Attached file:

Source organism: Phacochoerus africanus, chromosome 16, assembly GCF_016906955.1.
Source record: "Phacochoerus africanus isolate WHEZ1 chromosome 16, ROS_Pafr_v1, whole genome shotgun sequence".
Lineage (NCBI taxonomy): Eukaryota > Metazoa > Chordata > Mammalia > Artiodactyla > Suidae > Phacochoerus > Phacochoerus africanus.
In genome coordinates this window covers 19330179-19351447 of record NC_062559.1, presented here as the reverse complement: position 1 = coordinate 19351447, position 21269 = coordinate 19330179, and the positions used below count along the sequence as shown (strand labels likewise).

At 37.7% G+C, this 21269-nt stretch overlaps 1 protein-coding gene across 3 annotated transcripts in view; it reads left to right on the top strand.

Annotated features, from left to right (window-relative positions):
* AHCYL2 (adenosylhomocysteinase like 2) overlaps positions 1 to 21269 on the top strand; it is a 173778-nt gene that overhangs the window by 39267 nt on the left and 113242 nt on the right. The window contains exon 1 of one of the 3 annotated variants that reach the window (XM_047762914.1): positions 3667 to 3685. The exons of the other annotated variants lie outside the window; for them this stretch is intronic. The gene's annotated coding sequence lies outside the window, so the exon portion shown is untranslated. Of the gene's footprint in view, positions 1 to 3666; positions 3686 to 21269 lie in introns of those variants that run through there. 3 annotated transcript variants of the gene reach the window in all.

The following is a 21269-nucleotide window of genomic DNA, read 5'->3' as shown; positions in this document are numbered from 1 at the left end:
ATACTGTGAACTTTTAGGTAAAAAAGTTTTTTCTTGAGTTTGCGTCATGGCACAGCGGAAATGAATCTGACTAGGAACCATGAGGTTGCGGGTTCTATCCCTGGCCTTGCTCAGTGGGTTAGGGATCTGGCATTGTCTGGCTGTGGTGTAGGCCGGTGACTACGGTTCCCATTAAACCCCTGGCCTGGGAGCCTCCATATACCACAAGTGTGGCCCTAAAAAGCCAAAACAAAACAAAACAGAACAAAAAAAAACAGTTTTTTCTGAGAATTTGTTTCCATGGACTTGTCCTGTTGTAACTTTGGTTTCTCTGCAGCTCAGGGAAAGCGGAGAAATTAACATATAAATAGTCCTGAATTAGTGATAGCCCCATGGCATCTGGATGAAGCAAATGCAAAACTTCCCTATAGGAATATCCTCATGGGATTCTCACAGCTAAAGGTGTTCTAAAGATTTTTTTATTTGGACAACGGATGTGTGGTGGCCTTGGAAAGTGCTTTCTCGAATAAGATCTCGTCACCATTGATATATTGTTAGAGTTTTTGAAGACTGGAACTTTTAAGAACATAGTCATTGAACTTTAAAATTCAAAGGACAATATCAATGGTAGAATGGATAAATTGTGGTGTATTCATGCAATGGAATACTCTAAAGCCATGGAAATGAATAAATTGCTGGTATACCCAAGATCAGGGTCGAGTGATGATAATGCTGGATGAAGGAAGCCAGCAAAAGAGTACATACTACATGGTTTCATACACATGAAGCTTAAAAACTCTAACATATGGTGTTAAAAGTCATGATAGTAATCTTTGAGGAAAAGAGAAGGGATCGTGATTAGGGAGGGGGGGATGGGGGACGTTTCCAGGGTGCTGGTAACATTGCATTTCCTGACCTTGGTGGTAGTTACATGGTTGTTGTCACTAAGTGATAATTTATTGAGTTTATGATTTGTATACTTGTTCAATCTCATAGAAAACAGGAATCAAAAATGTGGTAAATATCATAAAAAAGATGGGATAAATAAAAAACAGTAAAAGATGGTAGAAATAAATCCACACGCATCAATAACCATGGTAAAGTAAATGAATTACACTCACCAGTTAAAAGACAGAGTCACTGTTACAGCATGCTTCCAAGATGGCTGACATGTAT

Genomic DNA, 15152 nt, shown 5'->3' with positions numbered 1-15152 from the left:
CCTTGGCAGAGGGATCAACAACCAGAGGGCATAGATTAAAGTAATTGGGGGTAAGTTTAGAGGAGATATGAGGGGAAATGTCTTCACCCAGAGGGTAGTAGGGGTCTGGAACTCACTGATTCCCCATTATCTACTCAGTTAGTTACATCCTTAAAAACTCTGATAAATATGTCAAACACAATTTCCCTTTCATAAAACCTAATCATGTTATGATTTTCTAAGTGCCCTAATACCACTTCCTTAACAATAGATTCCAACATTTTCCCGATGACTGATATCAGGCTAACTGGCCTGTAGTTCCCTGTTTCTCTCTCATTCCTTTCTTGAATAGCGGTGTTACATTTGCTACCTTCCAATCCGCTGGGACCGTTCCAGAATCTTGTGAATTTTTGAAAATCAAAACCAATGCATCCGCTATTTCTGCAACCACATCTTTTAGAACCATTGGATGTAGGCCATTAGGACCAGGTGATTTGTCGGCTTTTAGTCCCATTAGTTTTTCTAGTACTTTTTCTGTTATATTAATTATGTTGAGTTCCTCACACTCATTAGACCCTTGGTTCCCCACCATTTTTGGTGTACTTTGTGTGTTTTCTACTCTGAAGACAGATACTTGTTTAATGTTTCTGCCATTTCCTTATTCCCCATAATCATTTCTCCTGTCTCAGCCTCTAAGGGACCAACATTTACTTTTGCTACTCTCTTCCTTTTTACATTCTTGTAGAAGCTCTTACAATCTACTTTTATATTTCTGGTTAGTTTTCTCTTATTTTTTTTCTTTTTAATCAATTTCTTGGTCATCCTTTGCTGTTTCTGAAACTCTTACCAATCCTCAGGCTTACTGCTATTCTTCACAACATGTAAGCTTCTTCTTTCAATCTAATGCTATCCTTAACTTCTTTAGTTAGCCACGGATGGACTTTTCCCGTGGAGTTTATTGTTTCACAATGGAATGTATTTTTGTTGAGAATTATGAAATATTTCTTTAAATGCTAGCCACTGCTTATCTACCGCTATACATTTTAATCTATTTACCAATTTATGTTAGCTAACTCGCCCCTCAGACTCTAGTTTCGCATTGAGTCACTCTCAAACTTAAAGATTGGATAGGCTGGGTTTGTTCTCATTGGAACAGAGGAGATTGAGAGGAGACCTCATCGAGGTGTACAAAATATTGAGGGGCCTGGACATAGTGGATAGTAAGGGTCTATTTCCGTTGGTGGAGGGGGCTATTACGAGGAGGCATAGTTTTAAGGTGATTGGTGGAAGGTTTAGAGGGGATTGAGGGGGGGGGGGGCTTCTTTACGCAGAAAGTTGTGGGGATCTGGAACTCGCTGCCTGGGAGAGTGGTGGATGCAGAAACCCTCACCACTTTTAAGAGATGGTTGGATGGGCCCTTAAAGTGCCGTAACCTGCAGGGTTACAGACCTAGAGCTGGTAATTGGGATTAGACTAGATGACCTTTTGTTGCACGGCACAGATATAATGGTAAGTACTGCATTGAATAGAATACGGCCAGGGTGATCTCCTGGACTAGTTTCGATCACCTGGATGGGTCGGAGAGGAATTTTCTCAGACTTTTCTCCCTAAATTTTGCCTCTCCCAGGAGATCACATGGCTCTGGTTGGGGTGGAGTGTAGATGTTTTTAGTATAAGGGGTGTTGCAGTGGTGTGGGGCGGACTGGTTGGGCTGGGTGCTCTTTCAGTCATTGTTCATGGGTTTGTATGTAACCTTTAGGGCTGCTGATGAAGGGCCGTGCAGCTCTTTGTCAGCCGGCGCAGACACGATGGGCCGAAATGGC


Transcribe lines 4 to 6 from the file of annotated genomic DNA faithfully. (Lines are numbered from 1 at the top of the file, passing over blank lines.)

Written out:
In genome coordinates this window covers 19330179-19351447 of record NC_062559.1, presented here as the reverse complement: position 1 = coordinate 19351447, position 21269 = coordinate 19330179, and the positions used below count along the sequence as shown (strand labels likewise).

At 37.7% G+C, this 21269-nt stretch overlaps 1 protein-coding gene across 3 annotated transcripts in view; it reads left to right on the top strand.

Annotated features, from left to right (window-relative positions):